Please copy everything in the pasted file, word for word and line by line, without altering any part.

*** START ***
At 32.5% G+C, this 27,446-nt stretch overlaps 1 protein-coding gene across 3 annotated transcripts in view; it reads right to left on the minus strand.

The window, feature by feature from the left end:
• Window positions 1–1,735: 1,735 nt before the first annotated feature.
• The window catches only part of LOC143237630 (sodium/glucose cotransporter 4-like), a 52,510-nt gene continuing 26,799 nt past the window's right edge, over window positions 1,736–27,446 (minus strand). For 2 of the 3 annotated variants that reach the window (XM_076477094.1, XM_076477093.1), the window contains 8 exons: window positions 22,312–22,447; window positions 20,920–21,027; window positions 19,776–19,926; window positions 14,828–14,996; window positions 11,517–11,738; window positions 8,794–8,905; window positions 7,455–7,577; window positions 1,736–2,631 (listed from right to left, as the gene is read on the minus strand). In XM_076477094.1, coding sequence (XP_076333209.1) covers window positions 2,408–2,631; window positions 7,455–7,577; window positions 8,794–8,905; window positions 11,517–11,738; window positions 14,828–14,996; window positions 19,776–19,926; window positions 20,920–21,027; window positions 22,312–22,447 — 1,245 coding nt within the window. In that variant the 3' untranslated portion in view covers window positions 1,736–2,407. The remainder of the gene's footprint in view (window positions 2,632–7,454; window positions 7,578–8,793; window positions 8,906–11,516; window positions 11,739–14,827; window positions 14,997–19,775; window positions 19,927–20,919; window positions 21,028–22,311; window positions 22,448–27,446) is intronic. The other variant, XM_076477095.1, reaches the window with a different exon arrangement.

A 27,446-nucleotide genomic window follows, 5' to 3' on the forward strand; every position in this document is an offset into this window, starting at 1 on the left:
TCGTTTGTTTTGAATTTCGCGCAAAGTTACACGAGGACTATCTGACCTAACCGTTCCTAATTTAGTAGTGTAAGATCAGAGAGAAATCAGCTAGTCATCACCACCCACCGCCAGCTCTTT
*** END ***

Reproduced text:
At 32.5% G+C, this 27,446-nt stretch overlaps 1 protein-coding gene across 3 annotated transcripts in view; it reads right to left on the minus strand.

The window, feature by feature from the left end:
• Window positions 1–1,735: 1,735 nt before the first annotated feature.
• The window catches only part of LOC143237630 (sodium/glucose cotransporter 4-like), a 52,510-nt gene continuing 26,799 nt past the window's right edge, over window positions 1,736–27,446 (minus strand). For 2 of the 3 annotated variants that reach the window (XM_076477094.1, XM_076477093.1), the window contains 8 exons: window positions 22,312–22,447; window positions 20,920–21,027; window positions 19,776–19,926; window positions 14,828–14,996; window positions 11,517–11,738; window positions 8,794–8,905; window positions 7,455–7,577; window positions 1,736–2,631 (listed from right to left, as the gene is read on the minus strand). In XM_076477094.1, coding sequence (XP_076333209.1) covers window positions 2,408–2,631; window positions 7,455–7,577; window positions 8,794–8,905; window positions 11,517–11,738; window positions 14,828–14,996; window positions 19,776–19,926; window positions 20,920–21,027; window positions 22,312–22,447 — 1,245 coding nt within the window. In that variant the 3' untranslated portion in view covers window positions 1,736–2,407. The remainder of the gene's footprint in view (window positions 2,632–7,454; window positions 7,578–8,793; window positions 8,906–11,516; window positions 11,739–14,827; window positions 14,997–19,775; window positions 19,927–20,919; window positions 21,028–22,311; window positions 22,448–27,446) is intronic. The other variant, XM_076477095.1, reaches the window with a different exon arrangement.

A 27,446-nucleotide genomic window follows, 5' to 3' on the forward strand; every position in this document is an offset into this window, starting at 1 on the left:
TCGTTTGTTTTGAATTTCGCGCAAAGTTACACGAGGACTATCTGACCTAACCGTTCCTAATTTAGTAGTGTAAGATCAGAGAGAAATCAGCTAGTCATCACCACCCACCGCCAGCTCTTT